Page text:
How To: Make the Most of Black Friday

Black Friday, the day after Thanksgiving that marks the first shopping day of the Christmas season, is only a few days away. Black Fridays are known for chaotic shopping experiences with overcrowded stores offering highly discounted products catering to deal seekers. If you're looking to score some gadgets for yourself or gifts for others on Black Friday, it is best to prepare ahead of time.


The best strategy is to be prepared. You probably won't want to just waltz into your retailer of choice without knowing what you want to purchase. Look through the Black Friday ads several days in advance and write down all of the things you want. In addition, note the price and model number if possible. That way, if you arrive at the store and none of the things you wanted are on the sales floor you can give an employee that model number and have them quickly scan their inventory. You can find various Black Friday advertisements at some of the popular Black Friday websites listed below.

For every big ticket item you plan on taking home, you might want to consider having a backup plan. What if Best Buy sells out of that 40-inch Sony Bravia HDTV? If you find the same product at another retailer, write that info down to so you can give them a visit in this situation. This will save you from having to waste time and return home to lookup other retailers.

If you find a crazy deal, such as a 2GB SD memory card for 10, search the fine print of the Black Friday advertisements for purchase limits. Most likely it will be 1 per person, but sometimes it will be 2 or 3. Knowing this ahead of time will help you clear out the store all the faster. If the purchase limit is 1 per person you should consider dragging along family or friends that aren't interested in what you're buying. That way you can keep everything for yourself and they won't have any second thoughts.

Check the retailer's website before you go. Many retailers' websites drop the shipping charges on Black Friday, so if you can wait a bit you can get the same item online at the Black Friday price. If you're lucky enough, your store might even offer in-store pickup for items purchased online.

Also, I remember last year a few stores provided online coupons for use when printed out and presented in-store. In addition, many store websites put Black Friday prices into effect at midnight - well before the stores open for the day. Buying online at that time can ensure your items of choice are in stock.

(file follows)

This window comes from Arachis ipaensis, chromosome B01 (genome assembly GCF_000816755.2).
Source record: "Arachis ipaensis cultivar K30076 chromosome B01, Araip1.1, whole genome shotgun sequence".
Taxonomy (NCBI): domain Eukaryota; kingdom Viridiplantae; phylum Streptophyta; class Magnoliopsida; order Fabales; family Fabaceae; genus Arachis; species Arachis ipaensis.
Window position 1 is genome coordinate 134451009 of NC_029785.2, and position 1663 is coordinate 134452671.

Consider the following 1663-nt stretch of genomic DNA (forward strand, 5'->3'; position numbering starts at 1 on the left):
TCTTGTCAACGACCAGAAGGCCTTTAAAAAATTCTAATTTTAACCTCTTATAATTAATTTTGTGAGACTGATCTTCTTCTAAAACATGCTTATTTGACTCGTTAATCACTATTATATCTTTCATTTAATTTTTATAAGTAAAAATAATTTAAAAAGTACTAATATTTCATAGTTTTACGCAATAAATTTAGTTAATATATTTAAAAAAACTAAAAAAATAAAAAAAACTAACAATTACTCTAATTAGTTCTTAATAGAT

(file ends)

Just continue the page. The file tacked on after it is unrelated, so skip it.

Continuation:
Find the retailer's return policy. The return policy of some stores allows you to purchase an item the day before Black Friday, come back on Black Friday, receipt in hand, and ask them to pay you the price difference. However, more and more stores are catching onto this, so it's best not to rely on this strategy.


If there are several of what you want in stock, never get the one in the front. During hectic shopping days best exemplified by Black Friday, shoppers often have no regrets about opening a box a little bit to see what's inside. In general though, boxes in the front are exposed to harsh conditions and often fall off the rack. That last thing you want to do is end up purchasing a damaged item and wait in a horrendous return line the next day.

Hide it. Okay, this is kinda sketchy and definitely not for those with any morals. Go to the store sometime before Black Friday, find what you want and hide it, hide it well - really really well. For example, if you're at Best Buy and want to get a memory stick, hiding it inside one of the washing machines or refrigerators on display is a sneaky and nearly flawless tactic.

Just because it's cheap doesn't mean it's worth your money. Sometimes it is wiser to pay more for a higher quality item. Don't throw all your reasoning abilities out of the window when your jaw drops after viewing the price. Look it up on ConsumerReports, Epinions or the reviews on Amazon and Newegg.

If you plan on buying an expensive item, such as a big screen television, you could actually save a percentage of your purchase price by signing up for that retailer's credit card. Retailers often offer 10% off your purchases when you sign up for their credit card. However, keep in mind that this is very risky if you don't immediately pay it off and cut up the card.

Take advantage of stores that offer price matching. Let's say Best Buy has a digital camera for 299 and that Circuit City has that exact same camera for 340. Basic economics reasoning demonstrates that every consumer that has a demand for that digital camera will head to Best Buy where it is cheaper. Assuming Circuit City will price match anything, just head over there with a Best Buy advertisement in hand and ask them to do a price match. You get the camera you want at the lower price without the risk of it being out of stock.

One last thing - carefully open your items and don't lose your receipts! You will probably have to return something.